Also in my area, there are both irrigated and dry land cotton. As far as no-till, it's not real popular around here. A few do it but not many. After the cotton is harvested, they run  a shredder or a stalk cutter over it, then either disc or use field cultivator. And there are still quite a few that "deep plow" using a switch back plow.

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Mercy 

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Why so many mirrors in a row on left side?

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So, does the machine above drop out cotton "round bales"? Kind of like a big round bale of hay?

maybe addressed before and think I have seen pictures but can't remember where. 

Totally foreign to me but interesting nonetheless. 

 

 

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58 minutes ago, sandhiller said:

So, does the machine above drop out cotton "round bales"? Kind of like a big round bale of hay?

maybe addressed before and think I have seen pictures but can't remember where. 

Totally foreign to me but interesting nonetheless. 

 

 

Yes

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So does Deere build all their cotton strippers & pickers at their Harvester Works in Moline? I guess that would be no different than when CaseIH built all their cotton pickers at the combine plant in East Moline before it closed. Just seems odd that all the cotton harvesting equipment is built up north. CaseIH was still building cotton pickers at the sprayer plant in Benson, Minnesota a few years ago; not sure if they are still being built there as most everybody seems to say CaseIH pretty much handed the cotton harvesting market to Deere years ago. I guess its no different than all of CaseIH's corn planters being built up in Saskatoon at the old Flexi-Coil plant the last several years.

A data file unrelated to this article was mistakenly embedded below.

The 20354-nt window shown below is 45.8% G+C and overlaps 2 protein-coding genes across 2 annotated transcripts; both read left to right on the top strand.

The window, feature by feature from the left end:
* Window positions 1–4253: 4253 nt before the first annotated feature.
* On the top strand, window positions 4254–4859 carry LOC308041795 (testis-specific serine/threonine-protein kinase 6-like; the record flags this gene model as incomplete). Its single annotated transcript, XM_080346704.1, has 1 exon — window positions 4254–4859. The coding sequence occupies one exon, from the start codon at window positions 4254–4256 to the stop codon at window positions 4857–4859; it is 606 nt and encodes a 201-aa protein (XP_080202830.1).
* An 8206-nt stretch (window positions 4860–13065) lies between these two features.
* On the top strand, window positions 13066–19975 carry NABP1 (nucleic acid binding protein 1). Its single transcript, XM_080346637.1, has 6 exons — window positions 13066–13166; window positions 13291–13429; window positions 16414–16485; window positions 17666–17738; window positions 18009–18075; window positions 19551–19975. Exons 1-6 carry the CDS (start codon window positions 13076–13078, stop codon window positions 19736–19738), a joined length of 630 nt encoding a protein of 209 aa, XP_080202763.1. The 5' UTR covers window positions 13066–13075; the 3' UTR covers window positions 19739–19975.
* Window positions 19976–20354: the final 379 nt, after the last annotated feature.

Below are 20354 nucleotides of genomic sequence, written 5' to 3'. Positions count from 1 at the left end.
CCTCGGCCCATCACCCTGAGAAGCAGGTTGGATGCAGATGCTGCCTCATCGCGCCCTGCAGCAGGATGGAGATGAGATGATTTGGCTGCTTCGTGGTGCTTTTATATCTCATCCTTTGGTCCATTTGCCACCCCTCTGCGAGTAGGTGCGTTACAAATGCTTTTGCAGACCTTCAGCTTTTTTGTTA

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Built in ankeny iowa as are the sprayers and grain drills. AlSo some tillage stuff.

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13 hours ago, Mountain Heritage said:

Why so many mirrors in a row on left side?

Well duh....so you can see where you been.....😄

But seriously, it is so you can see if all the row units are working correctly, especially the rows that go under the machine. Sometimes they can get choked up by a tumbleweed or a cockleburr or a mechanical failure and you won't know it until you see it behind you in the mirrors. Plus they usually have a mirror aimed to look at the side of the machine on both sides to check for smoke and/or flames in case it catches fire.

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How many pickers or strippers can be sold?  Cotton has not been a booming crop. California was well over a million acres down to under 200,000 acres this year. Other states may not have the options in other crops as here, but still cannot see to many being sold a year.